Interview: 'I have been on a steep learning curve,' Seychelles’ National Assembly Speaker says
Patrick Pillay, the Speaker of the Seychelles' National Assembly (Lalyans Seselwa)
(Seychelles News Agency) - For the first time in Seychelles since the return of multiparty democracy in 1993, a member of the opposition party is the Speaker of the National Assembly, the country’s legislative body.
Patrick Pillay is the elected Speaker of the sixth National Assembly of Seychelles where the majority of seats -- 19 out of 33 -- are not from the president’s party.
To coincide with the reconvening of the National Assembly next week, after having taken a break since early January, SNA spoke to Pillay to see what it’s like to be the country’s first opposition speaker, as well as his overall aim for the new legislative session and his political party, Lalyans Seselwa.
SNA: What is it like to be the first opposition Speaker in the National Assembly?
PP: Being the first opposition Speaker in the National Assembly is very exciting because the configuration in the National Assembly has changed and therefore we all have to ensure that the co-habitation works, and as Speaker, I have a lead role to play in ensuring harmony, functionality and delivery to and for the people who elected us.
SNA: How have you seen the first few months as the new Speaker?
PP: Very educational and exciting. I have been on a steep learning curve over the last four months or so - visits to different Parliaments and meetings with different Commonwealth Speakers especially with the Speaker of the House of Commons in Westminster, John Bercow. This has helped built my confidence immensely.
SNA: What are your priorities in this legislative session?
PP: My first priority is to define a roadmap for the next four years as to how I and my colleagues in the National Assembly see our Parliament developing and growing. Things have moved fast since the 27th September 2016 and the time is now right to define a vision and a strategy as to how we see the National Assembly developing.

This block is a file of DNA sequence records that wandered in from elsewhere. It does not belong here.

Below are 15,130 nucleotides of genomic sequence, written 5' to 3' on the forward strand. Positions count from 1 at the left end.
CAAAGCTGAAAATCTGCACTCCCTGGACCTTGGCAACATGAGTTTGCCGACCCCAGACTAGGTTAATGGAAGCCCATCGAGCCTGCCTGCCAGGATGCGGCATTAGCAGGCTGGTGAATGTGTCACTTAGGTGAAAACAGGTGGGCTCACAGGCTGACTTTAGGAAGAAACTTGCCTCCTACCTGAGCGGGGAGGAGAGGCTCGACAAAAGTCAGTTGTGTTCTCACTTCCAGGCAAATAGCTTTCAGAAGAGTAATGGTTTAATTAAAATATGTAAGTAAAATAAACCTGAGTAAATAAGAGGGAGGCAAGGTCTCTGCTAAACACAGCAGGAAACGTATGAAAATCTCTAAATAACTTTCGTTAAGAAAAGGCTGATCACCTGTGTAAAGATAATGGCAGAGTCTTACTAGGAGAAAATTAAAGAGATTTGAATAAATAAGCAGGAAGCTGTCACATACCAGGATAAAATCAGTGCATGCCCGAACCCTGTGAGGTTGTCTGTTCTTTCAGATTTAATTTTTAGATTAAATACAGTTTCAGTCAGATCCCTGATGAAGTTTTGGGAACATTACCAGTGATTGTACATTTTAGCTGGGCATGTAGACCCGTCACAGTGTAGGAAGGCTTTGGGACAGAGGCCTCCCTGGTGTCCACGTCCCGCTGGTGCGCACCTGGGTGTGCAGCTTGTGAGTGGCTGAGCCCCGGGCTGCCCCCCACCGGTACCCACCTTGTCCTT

|Patrick Pillay is also the elected member of Anse Boileau district. (Seychelles National Assembly) Photo License: CC-BY|
SNA: You are both the Speaker and the representative of Anse Boileau in the National Assembly. How do you keep everything balanced?
PP: It is all to do with organisation and planning. In the 16 years that I was a Minister of State under President Rene and subsequently under Michel, I [have] always [been] responsible for a district as their Central Committee member while being at the Head of a Ministry. As Speaker I do most of my work during working hours especially when we have Assembly sittings. As the MNA (Member of the National Assembly) for Anse Boileau,I do most of my work for the constituents after working hours, during week-ends and during recess.
SNA: What are you political and personal aspirations?
PP: I aspire to remain in politics for as long as my God believes I should be there. I left work and retired in June 2013. I was pulled or forced back into politics in the last quarter of 2014. I now believe that there is a master chess-player who decides, although we think we decide. As the common saying goes, “L'homme propose, Dieu dispose.” My personal aspirations are to contribute to living in a modern and functioning democracy.
SNA: Do you see yourself serving another mandate in the National Assembly?
PP: Yes, I do foresee myself serving another mandate in the National Assembly. I enjoy leading and being an agent of change.
The logo of the Seychelles National Assembly. (Seychelles National Assembly) Photo License: CC-BY
SNA: How would you describe being the Speaker of the assembly? How big an accomplishment is it for you?
PP: Being the Speaker and head of one of the three arms of government and being number three on the national order of (presidential succession) is indeed a big achievement both for me and for my family.
SNA: What is the future of Lalyans Seselwa and is it being overshadowed by LDS ?
PP: Lalyans Seselwa remains as a political party with its own executive committee and me as leader and it forms a very active and vibrant part of LDS (Linyon Demokratik Seselwa). LDS has not necessarily been overshadowing Lalyans Seselwa. Each constituent party forms part of the whole which is LDS.
SNA: Where do you stand on the political scene of Seychelles?
PP: I stand as one of the leaders in the LDS and am on the LDS executive council